The Twin Cities Film Fest, already underway out at the Showplace Icon Theaters at West End, really ramps up this weekend to showcase some of the most important buzz worthy films of the year for the next two weeks. In addition to the film screenings, there’s also panels with filmmakers, shindigs, and a kid’s film day camp.

The festival has something for everyone—which can also mean there’s almost too much to see. So we quick checked in with Steve Snyder, Artistic Director to get some recommendations and a trailer-length peek at the Twin Cities Film Fest.

Secrets of the City: We often talk about MPLS + STPL as being a film town, since there’s so much great programming happening. Where do you see the Twin Cities Film Festival fitting into our hometown film scene?

Steve Snyder: So much great programming, yes, but also so much great filmmaking. Between narratives, documentaries, shorts, film competitions and commercial work, what’s struck me most, as the Twin Cities Film Fest has grown up, is how much networking I see happening, around the red carpet and inside the party venues. This is a great town for artists to work in the industry, too, and the increasing number of impressive Minnesota and Midwestern film productions premiering at our fest—films like “June Falling Down,” screening on the 28th—is proof of that. As for where the festival fits into the programming scene here . . . I split my time between New York City and Minnesota, and I see many parallels between our festival and the New York Film Festival, which happens every October as well. NYFF is less a film society approach and more a scaled-down curatorial effort. There are only a couple screenings each night, but the promise of NYFF is a higher bar for each screening, a richer discussion, a better chance to connect with your fellow filmgoers. That’s how we’ve modeled ourselves—see the Oscar titles before anyone else, discover local filmmakers, have a chance to connect with your fellow film lovers. That’s why we have parties and mixers every single night.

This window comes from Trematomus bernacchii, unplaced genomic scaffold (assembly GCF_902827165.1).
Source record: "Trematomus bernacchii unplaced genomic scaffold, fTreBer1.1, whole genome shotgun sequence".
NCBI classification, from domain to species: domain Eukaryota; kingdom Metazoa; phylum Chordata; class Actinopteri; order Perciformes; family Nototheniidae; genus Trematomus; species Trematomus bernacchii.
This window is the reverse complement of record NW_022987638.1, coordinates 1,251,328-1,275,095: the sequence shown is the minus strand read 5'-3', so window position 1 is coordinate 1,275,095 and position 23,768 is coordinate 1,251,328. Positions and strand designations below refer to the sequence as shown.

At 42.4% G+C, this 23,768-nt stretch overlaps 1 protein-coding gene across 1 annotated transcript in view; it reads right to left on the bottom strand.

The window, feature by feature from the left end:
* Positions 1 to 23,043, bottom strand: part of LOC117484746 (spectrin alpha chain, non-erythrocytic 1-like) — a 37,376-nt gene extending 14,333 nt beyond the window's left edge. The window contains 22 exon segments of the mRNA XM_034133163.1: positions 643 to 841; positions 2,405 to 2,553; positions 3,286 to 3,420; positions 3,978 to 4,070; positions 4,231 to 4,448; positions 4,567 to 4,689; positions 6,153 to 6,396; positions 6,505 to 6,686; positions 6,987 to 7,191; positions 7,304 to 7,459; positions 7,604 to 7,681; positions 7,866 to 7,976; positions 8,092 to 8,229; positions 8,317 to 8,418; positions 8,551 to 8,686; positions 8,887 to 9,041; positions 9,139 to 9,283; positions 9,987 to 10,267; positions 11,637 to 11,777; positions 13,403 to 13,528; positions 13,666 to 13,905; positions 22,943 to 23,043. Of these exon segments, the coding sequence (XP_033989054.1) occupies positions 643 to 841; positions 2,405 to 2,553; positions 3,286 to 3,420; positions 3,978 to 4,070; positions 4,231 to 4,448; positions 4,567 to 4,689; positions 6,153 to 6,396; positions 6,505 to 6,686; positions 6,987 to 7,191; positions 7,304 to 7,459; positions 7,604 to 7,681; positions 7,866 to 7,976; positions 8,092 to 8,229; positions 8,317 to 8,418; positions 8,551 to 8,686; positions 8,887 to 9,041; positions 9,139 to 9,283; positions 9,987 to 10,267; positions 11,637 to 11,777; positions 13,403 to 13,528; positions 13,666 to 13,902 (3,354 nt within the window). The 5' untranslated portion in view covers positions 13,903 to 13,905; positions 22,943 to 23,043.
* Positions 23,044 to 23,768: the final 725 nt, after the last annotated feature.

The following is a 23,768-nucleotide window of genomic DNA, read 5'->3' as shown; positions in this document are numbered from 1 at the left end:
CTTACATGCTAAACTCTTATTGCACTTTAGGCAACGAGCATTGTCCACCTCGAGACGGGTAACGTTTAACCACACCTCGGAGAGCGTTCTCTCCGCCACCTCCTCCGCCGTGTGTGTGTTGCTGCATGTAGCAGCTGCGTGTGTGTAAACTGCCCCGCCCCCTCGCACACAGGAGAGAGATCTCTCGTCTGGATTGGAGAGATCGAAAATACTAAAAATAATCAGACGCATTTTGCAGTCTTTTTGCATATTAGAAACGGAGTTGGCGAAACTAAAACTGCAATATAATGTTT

It was actually really great to see Lea Thompson at the TCFF gala a few weeks ago—what brought that appearance and award about?

We’ve actually been in touch with Lea for a couple years now. I’ve long been a fan of her movie The Trouble With the Truth, and somehow it never screened in Minnesota during its theatrical release, and we were actually trying to make the celebration happen at the 2015 festival. But she had filming conflicts last year, and then also this year, during the festival run, so we were thrilled to be able to invite her to our annual gala, celebrate her career, toast this amazing movie . . . it was such a special night.

Do you have any personal recommendations for things to see during the two-week-long festival? Name as many as you want, we’ll sit in as many cushy Showplace ICON Theatre seats as we can.

Oh man, I could live at the ICON. Movies all day; just go upstairs to the restaurant for my three square meals. I could get used to that.

A lot of festival regulars have been asking me: What should I see during TCFF, so I can be ahead of the curve? The next indie film, or Oscar contender, that people will be talking about 6 months from now? And for them, I’ve looked at the films I’ve programmed for prime time, and the filmmakers we’ve flown in, to be part of the fun, and I think these 6 rise above the rest, in terms of street cred, awards potential, and a good mix of genres. For those who may be attending for the very first time, hopefully this is also a nice mix to ease you in. (I’ve tried to streamline the details, but I’m happy to go in depth with anyone who wants more info. Email me directly at steve.snyder @